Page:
How Foster Care Gave Director Sean Anders an 'Instant Family' | Sojourners

How Foster Care Gave Director Sean Anders an 'Instant Family'

When I was 7 years old, my family began fostering babies. Often these kids would be placed with us after being abandoned just days after they were born. Many of them were never even given a name before their mothers left them at the hospital. When I was about 9 years old, we took in a little boy and his newborn sister. My family eventually adopted them.

So, when I screened "Instant Family," starring Mark Wahlberg and Rose Byrne, so many aspects of the movie rang true: The way the foster children acted out, their desire to be with both their birth mother and their foster parents, and how other people reacted to their family. But what also rang true, and it is a story not often told, is how the kids in foster care are not solely defined by their trauma or their status as “foster kids.” The movie tackles misconceptions about who fosters and the stereotypes and cultural tropes we have about the children and youth in the foster care system. On top of all, "Instant Family" is also genuinely entertaining.

I had the opportunity to speak with Sean Anders, who wrote, directed, and lived "Instant Family" in real life, and Maraide Green, a former youth in foster care who consulted on the film.

This interview has been lightly edited for length and clarity.

Juliet Vedral, Sojourners: Tell me about the movie. I just had the chance to watch it the other day, and I really enjoyed it. I was particularly interested because my family fostered and then adopted my two younger siblings. There were a lot of things in the movie that rang true. Why don't you just tell me about what made you write it and tell your story, and how you went about doing that?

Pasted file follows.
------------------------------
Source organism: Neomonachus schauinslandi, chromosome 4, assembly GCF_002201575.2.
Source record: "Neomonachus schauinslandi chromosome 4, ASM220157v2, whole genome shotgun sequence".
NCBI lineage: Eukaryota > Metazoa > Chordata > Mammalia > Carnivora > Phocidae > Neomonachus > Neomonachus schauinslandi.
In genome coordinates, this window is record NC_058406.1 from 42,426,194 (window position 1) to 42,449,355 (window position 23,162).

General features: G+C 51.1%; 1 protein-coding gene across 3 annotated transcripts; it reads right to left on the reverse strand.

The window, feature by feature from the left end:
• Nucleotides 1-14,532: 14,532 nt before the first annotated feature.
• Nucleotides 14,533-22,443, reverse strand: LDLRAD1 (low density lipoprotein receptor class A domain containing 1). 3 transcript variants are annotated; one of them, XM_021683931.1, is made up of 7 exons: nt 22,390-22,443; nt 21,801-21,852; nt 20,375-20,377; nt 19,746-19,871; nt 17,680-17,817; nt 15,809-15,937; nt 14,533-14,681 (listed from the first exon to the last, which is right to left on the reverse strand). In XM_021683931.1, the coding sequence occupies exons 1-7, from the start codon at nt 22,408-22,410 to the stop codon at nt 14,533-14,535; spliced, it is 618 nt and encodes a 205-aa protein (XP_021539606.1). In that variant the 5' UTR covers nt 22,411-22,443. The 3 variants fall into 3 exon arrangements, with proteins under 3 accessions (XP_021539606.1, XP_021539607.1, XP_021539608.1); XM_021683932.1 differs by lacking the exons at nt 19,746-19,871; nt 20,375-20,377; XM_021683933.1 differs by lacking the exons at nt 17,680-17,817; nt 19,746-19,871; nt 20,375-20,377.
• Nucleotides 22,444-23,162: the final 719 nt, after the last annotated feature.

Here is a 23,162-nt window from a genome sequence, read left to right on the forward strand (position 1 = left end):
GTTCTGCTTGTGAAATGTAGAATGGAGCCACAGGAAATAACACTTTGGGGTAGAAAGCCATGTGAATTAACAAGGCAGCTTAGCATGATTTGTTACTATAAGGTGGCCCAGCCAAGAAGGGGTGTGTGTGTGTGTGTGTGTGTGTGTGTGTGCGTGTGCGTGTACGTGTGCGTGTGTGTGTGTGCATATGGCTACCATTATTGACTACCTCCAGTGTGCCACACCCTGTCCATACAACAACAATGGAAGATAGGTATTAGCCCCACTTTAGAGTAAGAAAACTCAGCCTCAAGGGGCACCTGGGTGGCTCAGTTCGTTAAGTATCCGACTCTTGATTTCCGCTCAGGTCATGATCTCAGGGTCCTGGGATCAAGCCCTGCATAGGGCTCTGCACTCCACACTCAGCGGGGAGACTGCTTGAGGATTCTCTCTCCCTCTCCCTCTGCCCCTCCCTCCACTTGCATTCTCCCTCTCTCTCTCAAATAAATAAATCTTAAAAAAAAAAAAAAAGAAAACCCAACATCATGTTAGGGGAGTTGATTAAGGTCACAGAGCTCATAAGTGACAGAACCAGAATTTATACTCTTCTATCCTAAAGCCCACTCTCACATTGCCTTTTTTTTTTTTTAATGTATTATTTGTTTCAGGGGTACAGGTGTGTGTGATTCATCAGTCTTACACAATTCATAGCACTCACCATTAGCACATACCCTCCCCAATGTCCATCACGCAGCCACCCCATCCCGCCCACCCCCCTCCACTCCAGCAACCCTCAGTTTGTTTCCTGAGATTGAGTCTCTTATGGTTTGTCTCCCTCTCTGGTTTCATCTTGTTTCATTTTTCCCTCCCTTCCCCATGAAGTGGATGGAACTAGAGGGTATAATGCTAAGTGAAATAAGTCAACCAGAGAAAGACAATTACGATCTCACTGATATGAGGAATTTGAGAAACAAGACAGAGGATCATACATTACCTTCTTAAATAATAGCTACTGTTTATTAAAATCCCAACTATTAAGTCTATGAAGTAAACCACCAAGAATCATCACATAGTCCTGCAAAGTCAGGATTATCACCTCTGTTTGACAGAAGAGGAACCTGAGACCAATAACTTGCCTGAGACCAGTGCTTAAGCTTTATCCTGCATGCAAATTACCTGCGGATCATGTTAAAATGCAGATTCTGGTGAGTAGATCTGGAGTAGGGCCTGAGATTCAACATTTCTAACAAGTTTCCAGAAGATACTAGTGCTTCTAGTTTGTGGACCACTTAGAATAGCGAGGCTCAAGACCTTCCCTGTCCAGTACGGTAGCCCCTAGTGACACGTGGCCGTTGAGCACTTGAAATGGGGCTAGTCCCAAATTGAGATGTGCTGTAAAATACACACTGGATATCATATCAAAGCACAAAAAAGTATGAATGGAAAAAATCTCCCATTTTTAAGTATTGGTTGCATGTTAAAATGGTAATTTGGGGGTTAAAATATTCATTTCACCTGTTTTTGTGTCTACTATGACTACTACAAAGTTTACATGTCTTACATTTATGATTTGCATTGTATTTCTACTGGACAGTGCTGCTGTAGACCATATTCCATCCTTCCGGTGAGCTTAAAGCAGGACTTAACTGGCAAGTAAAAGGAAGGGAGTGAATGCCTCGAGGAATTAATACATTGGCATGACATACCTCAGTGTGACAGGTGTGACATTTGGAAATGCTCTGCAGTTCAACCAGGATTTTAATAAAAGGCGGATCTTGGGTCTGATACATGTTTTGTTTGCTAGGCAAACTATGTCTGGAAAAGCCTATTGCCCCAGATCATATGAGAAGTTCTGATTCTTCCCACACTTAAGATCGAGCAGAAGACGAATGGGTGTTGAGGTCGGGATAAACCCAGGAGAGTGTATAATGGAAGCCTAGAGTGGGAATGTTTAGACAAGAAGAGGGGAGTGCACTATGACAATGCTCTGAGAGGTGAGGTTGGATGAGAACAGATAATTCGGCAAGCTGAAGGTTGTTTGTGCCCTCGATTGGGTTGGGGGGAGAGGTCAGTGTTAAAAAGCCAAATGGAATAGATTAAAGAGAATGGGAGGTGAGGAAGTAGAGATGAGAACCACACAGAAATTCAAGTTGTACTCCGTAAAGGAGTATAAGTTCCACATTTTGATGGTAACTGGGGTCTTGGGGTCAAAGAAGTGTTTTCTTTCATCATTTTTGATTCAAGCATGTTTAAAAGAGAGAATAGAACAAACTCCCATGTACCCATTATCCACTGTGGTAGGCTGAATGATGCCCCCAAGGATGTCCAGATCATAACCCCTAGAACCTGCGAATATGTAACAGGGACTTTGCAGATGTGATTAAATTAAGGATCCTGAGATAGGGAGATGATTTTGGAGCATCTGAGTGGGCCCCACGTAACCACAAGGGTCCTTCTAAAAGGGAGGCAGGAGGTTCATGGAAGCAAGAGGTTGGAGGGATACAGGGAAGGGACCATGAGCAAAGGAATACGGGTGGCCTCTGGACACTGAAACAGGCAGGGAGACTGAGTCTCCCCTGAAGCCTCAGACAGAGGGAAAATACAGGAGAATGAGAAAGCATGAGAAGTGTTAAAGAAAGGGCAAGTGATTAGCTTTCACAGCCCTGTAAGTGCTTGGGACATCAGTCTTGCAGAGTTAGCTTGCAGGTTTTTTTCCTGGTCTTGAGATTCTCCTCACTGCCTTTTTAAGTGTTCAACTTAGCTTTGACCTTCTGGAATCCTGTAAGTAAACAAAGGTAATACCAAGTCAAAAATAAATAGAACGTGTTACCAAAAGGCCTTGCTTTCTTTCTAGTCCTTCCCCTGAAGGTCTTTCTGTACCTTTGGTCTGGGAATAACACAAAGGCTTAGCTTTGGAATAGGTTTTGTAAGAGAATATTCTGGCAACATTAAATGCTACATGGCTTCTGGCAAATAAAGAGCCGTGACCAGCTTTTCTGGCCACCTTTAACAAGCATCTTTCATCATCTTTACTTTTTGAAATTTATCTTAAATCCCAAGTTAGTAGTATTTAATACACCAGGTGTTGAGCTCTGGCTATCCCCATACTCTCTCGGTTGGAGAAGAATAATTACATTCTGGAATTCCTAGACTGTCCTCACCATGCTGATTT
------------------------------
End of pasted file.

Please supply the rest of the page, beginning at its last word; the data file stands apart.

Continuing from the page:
Sean Anders, "Instant Family": Before I say that, you said you fostered and adopted how many kids?

Vedral: My younger brother and sister. We fostered like 11 I think in total, but we adopted my brother and sister.

Anders: How old were you at that time?

Vedral: I was 8 when we started fostering and I was 9 when we got my brother and sister. Just because of the complications with parental rights, they were in foster care with us for three years, went back [to live with their birth mother], and then she gave them back to us because she just wasn't able to take care of them. The adoption process took a few years after that.

Anders: Oh, okay.

Vedral: I was in high school by the time it was finally done.